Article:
I look like someone you might trust to hold the spare key if we were neighbors. We could eat at the same restaurant or cross paths in the grocery store. We might forage the same yard sales. I look like I could be someone you know.

You might not believe me if I told you I was diagnosed with Asperger’s syndrome at age six. Unnoticed, I often overhear your discussions on what to do with us. I have heard your opinion on DSM changes. I saw your puzzle piece tattoo. I listened as you equated my label with violence, called people like me “unemployable” claimed it is irresponsible of us to have children, suggested we would be happier in institutions. I heard your retard joke. You never guessed an autistic might be listening.

I look “normal.” That does not make me part of the over-diagnosis epidemic if it exists. I thought two classmates of vaguely similar appearance were one person for my first six weeks at Decatur High School. That was one of my many embarrassing adventures with face-blindness. Tone of voice is a second language in which I am barely conversant. Instead of words, my mental landscape is structure. It is a good configuration for rhetorical skills, speed-reading, and semantic memory. I think of my full course-load at Agnes Scott as people born rich consider money, rarely, with the dim awareness that others worry about such things. I detest noise. I cannot read nonverbal cues. What I can do is pretend to be you.

I started playing tuba at twelve, but passing for allistic* is my longest running show. It takes more practice to fake facial expressions than make a forty-pound horn play sixteenth notes. Tuba can be self-taught. Learning to pass took me years of practice with a special method: every time my family went out in public when I was a child, the ride home was a lecture on my failings. I was upbraided for gait, demeanor, eye contact, manner and content of speech. The reward for perfect success was a moment of rare parental affection.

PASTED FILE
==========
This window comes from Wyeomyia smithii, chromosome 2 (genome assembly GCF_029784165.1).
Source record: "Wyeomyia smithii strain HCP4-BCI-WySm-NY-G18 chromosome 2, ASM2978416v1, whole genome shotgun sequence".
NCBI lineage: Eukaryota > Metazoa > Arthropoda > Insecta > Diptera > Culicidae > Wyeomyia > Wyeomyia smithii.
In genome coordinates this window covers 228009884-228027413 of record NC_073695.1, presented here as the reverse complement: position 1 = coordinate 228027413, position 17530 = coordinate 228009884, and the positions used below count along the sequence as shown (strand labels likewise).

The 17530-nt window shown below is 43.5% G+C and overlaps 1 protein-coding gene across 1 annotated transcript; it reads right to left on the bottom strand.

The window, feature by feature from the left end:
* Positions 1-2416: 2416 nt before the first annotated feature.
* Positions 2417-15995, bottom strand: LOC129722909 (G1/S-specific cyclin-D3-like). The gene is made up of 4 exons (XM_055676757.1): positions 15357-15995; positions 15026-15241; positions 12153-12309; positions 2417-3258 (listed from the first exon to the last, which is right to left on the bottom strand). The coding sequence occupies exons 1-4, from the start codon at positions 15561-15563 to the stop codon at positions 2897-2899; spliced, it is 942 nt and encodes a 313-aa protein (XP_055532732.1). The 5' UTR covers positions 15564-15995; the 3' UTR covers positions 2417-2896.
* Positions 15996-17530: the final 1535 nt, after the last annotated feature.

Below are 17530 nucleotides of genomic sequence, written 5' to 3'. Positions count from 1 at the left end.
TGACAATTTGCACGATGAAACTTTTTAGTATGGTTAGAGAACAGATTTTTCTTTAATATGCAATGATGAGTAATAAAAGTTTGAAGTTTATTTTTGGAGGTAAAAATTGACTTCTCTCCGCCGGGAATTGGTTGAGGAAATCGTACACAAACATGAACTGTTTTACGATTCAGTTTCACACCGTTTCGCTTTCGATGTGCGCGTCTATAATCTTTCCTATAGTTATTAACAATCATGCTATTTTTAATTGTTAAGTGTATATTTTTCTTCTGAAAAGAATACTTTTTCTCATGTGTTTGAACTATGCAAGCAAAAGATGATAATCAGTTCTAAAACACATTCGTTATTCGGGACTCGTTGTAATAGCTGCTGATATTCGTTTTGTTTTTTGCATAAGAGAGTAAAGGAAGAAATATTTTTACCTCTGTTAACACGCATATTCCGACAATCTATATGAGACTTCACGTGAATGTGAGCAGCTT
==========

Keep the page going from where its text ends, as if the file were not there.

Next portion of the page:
As in music, I learned my part in life. I look you in the eye and smile. I have been taught to move through the world without making you uncomfortable. I modulate, adjust, check you for uneasiness, measure myself against memorized parameters every waking moment so you can pass me on the sidewalk without seeing disability.

You value me because I am useful in some ways now. You assume I will be more so when I finish my education. I run in your circles sans any illusion of membership. As I understand it, we have a deal. You tolerate me because I do things well, or soon will, and have learned not to make you squirm. I give you undying gratitude for allowing me to live on the fringes. I can almost accept this state of affairs. We are often colleagues, occasionally friends.

In other cases, I prefer to avoid you. My discontentment with our agreement is the fine print. Autistics who cannot or will not mimic you well enough to preserve a status quo in which you are not confronted with the way we are, whose gifts you consider less handy, are lucky if you deign to place them in decent group homes.

No one likes malcontents, but I have to be one of those neurodiversity people. I can look at individuals who need services and see a common humanity that demands action. As much as you bemoan my lack of empathy, I wonder why you struggle to see it. In the future, you can expect me to be less quiet and grateful. Assume I will bother you, knock on your door, make the problems of people like me moral issues.

When I was a child, you thought “getting over” my special interests was good for me. I think it might help you to spend less time obsessing over normalcy. I may not worry so much about passing. It would do you good to work through your problems with diversity. Tomorrow, I might not smile. I might not look you in the eye.

Black-and-white photo of a marching tuba player seems from behind, as pedestrians walk by.
A sousaphone (tuba) player. Image by Ryan McGuire from Pixabay


A version of this essay was originally published at www.thinkinclusive.us.